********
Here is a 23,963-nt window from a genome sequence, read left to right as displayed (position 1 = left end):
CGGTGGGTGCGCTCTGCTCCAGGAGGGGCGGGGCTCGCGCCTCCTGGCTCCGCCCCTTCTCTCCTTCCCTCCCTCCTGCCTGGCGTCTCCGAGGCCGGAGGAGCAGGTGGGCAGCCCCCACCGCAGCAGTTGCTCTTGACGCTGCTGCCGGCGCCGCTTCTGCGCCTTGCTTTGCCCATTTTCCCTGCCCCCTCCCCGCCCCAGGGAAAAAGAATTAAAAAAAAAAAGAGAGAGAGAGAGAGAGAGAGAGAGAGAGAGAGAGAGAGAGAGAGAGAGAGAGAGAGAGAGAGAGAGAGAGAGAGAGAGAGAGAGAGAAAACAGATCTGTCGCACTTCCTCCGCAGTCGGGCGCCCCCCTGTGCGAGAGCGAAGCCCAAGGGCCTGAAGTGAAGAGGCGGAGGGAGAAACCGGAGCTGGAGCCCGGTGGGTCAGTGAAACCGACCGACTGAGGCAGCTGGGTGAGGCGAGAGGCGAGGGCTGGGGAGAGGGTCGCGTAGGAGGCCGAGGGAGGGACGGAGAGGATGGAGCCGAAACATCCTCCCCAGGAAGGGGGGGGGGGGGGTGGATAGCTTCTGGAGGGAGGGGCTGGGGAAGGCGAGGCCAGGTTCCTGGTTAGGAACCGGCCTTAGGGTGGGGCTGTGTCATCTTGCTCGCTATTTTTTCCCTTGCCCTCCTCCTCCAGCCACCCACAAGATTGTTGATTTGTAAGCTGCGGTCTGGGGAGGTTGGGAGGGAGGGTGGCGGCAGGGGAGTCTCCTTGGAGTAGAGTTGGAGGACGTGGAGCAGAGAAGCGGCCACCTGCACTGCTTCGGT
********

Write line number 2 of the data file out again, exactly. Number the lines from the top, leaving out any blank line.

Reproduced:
CGGTGGGTGCGCTCTGCTCCAGGAGGGGCGGGGCTCGCGCCTCCTGGCTCCGCCCCTTCTCTCCTTCCCTCCCTCCTGCCTGGCGTCTCCGAGGCCGGAGGAGCAGGTGGGCAGCCCCCACCGCAGCAGTTGCTCTTGACGCTGCTGCCGGCGCCGCTTCTGCGCCTTGCTTTGCCCATTTTCCCTGCCCCCTCCCCGCCCCAGGGAAAAAGAATTAAAAAAAAAAAGAGAGAGAGAGAGAGAGAGAGAGAGAGAGAGAGAGAGAGAGAGAGAGAGAGAGAGAGAGAGAGAGAGAGAGAGAGAGAGAGAGAGAGAAAACAGATCTGTCGCACTTCCTCCGCAGTCGGGCGCCCCCCTGTGCGAGAGCGAAGCCCAAGGGCCTGAAGTGAAGAGGCGGAGGGAGAAACCGGAGCTGGAGCCCGGTGGGTCAGTGAAACCGACCGACTGAGGCAGCTGGGTGAGGCGAGAGGCGAGGGCTGGGGAGAGGGTCGCGTAGGAGGCCGAGGGAGGGACGGAGAGGATGGAGCCGAAACATCCTCCCCAGGAAGGGGGGGGGGGGGGTGGATAGCTTCTGGAGGGAGGGGCTGGGGAAGGCGAGGCCAGGTTCCTGGTTAGGAACCGGCCTTAGGGTGGGGCTGTGTCATCTTGCTCGCTATTTTTTCCCTTGCCCTCCTCCTCCAGCCACCCACAAGATTGTTGATTTGTAAGCTGCGGTCTGGGGAGGTTGGGAGGGAGGGTGGCGGCAGGGGAGTCTCCTTGGAGTAGAGTTGGAGGACGTGGAGCAGAGAAGCGGCCACCTGCACTGCTTCGGT